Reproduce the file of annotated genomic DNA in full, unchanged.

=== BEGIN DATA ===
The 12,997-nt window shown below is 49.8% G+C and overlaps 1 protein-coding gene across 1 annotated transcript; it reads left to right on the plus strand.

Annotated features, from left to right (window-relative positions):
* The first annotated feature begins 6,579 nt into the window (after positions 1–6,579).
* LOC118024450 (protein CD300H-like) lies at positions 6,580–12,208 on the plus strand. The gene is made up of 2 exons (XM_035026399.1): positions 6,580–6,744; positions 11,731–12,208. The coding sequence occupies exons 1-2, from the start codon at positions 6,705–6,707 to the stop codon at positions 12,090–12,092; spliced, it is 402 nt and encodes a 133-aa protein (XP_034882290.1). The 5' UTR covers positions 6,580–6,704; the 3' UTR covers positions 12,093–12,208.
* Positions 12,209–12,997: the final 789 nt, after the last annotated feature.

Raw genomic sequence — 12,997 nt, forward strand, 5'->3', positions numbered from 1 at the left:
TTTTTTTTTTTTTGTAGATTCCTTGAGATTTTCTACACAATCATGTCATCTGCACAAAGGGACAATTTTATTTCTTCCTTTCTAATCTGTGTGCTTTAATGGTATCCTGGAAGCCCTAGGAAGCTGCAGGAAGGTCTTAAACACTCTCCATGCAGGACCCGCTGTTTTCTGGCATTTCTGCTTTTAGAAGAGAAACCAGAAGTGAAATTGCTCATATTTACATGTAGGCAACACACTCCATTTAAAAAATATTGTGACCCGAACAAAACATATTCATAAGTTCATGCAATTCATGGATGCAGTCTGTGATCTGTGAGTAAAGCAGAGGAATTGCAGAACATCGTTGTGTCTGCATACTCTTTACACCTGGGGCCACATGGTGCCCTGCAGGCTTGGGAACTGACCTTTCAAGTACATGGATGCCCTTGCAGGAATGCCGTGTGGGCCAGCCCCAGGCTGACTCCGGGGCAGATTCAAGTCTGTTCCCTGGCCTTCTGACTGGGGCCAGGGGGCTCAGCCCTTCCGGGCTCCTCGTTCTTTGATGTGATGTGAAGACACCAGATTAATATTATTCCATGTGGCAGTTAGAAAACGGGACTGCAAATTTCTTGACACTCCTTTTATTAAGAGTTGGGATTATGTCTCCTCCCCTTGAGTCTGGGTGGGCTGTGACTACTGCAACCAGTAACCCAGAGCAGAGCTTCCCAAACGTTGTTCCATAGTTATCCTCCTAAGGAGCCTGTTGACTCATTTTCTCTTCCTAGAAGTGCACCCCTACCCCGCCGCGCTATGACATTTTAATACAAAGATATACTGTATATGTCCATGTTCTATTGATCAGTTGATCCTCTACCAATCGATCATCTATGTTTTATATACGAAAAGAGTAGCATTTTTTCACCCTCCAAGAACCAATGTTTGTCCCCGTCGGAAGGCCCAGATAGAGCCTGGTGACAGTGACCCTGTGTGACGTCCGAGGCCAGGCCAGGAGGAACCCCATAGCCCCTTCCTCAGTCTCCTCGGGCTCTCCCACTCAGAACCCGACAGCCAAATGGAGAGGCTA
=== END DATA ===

The 12,997-nt window shown below is 49.8% G+C and overlaps 1 protein-coding gene across 1 annotated transcript; it reads left to right on the plus strand.

Annotated features, from left to right (window-relative positions):
* The first annotated feature begins 6,579 nt into the window (after positions 1–6,579).
* LOC118024450 (protein CD300H-like) lies at positions 6,580–12,208 on the plus strand. The gene is made up of 2 exons (XM_035026399.1): positions 6,580–6,744; positions 11,731–12,208. The coding sequence occupies exons 1-2, from the start codon at positions 6,705–6,707 to the stop codon at positions 12,090–12,092; spliced, it is 402 nt and encodes a 133-aa protein (XP_034882290.1). The 5' UTR covers positions 6,580–6,704; the 3' UTR covers positions 12,093–12,208.
* Positions 12,209–12,997: the final 789 nt, after the last annotated feature.

Raw genomic sequence — 12,997 nt, forward strand, 5'->3', positions numbered from 1 at the left:
TTTTTTTTTTTTTGTAGATTCCTTGAGATTTTCTACACAATCATGTCATCTGCACAAAGGGACAATTTTATTTCTTCCTTTCTAATCTGTGTGCTTTAATGGTATCCTGGAAGCCCTAGGAAGCTGCAGGAAGGTCTTAAACACTCTCCATGCAGGACCCGCTGTTTTCTGGCATTTCTGCTTTTAGAAGAGAAACCAGAAGTGAAATTGCTCATATTTACATGTAGGCAACACACTCCATTTAAAAAATATTGTGACCCGAACAAAACATATTCATAAGTTCATGCAATTCATGGATGCAGTCTGTGATCTGTGAGTAAAGCAGAGGAATTGCAGAACATCGTTGTGTCTGCATACTCTTTACACCTGGGGCCACATGGTGCCCTGCAGGCTTGGGAACTGACCTTTCAAGTACATGGATGCCCTTGCAGGAATGCCGTGTGGGCCAGCCCCAGGCTGACTCCGGGGCAGATTCAAGTCTGTTCCCTGGCCTTCTGACTGGGGCCAGGGGGCTCAGCCCTTCCGGGCTCCTCGTTCTTTGATGTGATGTGAAGACACCAGATTAATATTATTCCATGTGGCAGTTAGAAAACGGGACTGCAAATTTCTTGACACTCCTTTTATTAAGAGTTGGGATTATGTCTCCTCCCCTTGAGTCTGGGTGGGCTGTGACTACTGCAACCAGTAACCCAGAGCAGAGCTTCCCAAACGTTGTTCCATAGTTATCCTCCTAAGGAGCCTGTTGACTCATTTTCTCTTCCTAGAAGTGCACCCCTACCCCGCCGCGCTATGACATTTTAATACAAAGATATACTGTATATGTCCATGTTCTATTGATCAGTTGATCCTCTACCAATCGATCATCTATGTTTTATATACGAAAAGAGTAGCATTTTTTCACCCTCCAAGAACCAATGTTTGTCCCCGTCGGAAGGCCCAGATAGAGCCTGGTGACAGTGACCCTGTGTGACGTCCGAGGCCAGGCCAGGAGGAACCCCATAGCCCCTTCCTCAGTCTCCTCGGGCTCTCCCACTCAGAACCCGACAGCCAAATGGAGAGGCTA